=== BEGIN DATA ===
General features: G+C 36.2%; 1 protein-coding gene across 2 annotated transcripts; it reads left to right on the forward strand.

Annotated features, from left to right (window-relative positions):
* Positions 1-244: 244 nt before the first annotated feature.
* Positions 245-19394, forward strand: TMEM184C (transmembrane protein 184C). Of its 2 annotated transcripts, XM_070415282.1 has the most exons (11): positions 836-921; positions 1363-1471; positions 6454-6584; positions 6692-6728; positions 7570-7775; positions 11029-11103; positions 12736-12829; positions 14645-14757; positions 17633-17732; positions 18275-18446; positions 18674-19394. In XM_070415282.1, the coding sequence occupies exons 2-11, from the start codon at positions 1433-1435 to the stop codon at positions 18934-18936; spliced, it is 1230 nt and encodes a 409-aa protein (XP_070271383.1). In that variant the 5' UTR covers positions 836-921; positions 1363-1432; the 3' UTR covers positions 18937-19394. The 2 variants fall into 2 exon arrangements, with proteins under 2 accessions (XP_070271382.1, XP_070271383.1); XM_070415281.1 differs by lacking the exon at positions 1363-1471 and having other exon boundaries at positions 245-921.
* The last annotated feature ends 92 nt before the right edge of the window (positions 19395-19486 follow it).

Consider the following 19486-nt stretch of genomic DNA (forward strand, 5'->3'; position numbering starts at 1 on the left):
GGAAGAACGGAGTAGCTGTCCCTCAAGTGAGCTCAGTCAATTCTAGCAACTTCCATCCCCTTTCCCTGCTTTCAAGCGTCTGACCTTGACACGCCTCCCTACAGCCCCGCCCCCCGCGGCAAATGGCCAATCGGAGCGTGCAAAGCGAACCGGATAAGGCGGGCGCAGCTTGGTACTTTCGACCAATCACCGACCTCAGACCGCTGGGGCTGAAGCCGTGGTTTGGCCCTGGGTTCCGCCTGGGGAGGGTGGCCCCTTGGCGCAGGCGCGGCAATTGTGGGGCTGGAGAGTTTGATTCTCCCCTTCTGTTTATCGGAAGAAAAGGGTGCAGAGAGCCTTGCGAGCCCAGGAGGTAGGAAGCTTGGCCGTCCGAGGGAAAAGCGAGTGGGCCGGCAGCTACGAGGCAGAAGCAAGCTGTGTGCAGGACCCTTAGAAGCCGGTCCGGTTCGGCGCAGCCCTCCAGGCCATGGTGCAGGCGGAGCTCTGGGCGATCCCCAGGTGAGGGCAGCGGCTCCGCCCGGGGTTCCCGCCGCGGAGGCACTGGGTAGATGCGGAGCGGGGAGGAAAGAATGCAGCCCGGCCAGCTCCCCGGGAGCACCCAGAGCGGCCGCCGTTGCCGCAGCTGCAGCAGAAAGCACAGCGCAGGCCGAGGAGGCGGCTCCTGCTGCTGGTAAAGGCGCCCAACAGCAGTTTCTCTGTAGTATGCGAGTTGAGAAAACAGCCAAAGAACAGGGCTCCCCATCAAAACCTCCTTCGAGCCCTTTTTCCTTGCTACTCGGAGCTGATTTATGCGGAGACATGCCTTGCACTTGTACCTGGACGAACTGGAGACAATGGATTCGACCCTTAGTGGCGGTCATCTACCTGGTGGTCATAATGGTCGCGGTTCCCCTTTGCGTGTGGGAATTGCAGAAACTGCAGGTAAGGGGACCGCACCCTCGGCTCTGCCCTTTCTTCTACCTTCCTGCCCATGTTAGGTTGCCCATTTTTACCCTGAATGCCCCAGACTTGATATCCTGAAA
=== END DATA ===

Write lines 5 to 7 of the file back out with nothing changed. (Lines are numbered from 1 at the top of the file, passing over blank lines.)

* The last annotated feature ends 92 nt before the right edge of the window (positions 19395-19486 follow it).

Consider the following 19486-nt stretch of genomic DNA (forward strand, 5'->3'; position numbering starts at 1 on the left):
GGAAGAACGGAGTAGCTGTCCCTCAAGTGAGCTCAGTCAATTCTAGCAACTTCCATCCCCTTTCCCTGCTTTCAAGCGTCTGACCTTGACACGCCTCCCTACAGCCCCGCCCCCCGCGGCAAATGGCCAATCGGAGCGTGCAAAGCGAACCGGATAAGGCGGGCGCAGCTTGGTACTTTCGACCAATCACCGACCTCAGACCGCTGGGGCTGAAGCCGTGGTTTGGCCCTGGGTTCCGCCTGGGGAGGGTGGCCCCTTGGCGCAGGCGCGGCAATTGTGGGGCTGGAGAGTTTGATTCTCCCCTTCTGTTTATCGGAAGAAAAGGGTGCAGAGAGCCTTGCGAGCCCAGGAGGTAGGAAGCTTGGCCGTCCGAGGGAAAAGCGAGTGGGCCGGCAGCTACGAGGCAGAAGCAAGCTGTGTGCAGGACCCTTAGAAGCCGGTCCGGTTCGGCGCAGCCCTCCAGGCCATGGTGCAGGCGGAGCTCTGGGCGATCCCCAGGTGAGGGCAGCGGCTCCGCCCGGGGTTCCCGCCGCGGAGGCACTGGGTAGATGCGGAGCGGGGAGGAAAGAATGCAGCCCGGCCAGCTCCCCGGGAGCACCCAGAGCGGCCGCCGTTGCCGCAGCTGCAGCAGAAAGCACAGCGCAGGCCGAGGAGGCGGCTCCTGCTGCTGGTAAAGGCGCCCAACAGCAGTTTCTCTGTAGTATGCGAGTTGAGAAAACAGCCAAAGAACAGGGCTCCCCATCAAAACCTCCTTCGAGCCCTTTTTCCTTGCTACTCGGAGCTGATTTATGCGGAGACATGCCTTGCACTTGTACCTGGACGAACTGGAGACAATGGATTCGACCCTTAGTGGCGGTCATCTACCTGGTGGTCATAATGGTCGCGGTTCCCCTTTGCGTGTGGGAATTGCAGAAACTGCAGGTAAGGGGACCGCACCCTCGGCTCTGCCCTTTCTTCTACCTTCCTGCCCATGTTAGGTTGCCCATTTTTACCCTGAATGCCCCAGACTTGATATCCTGAAA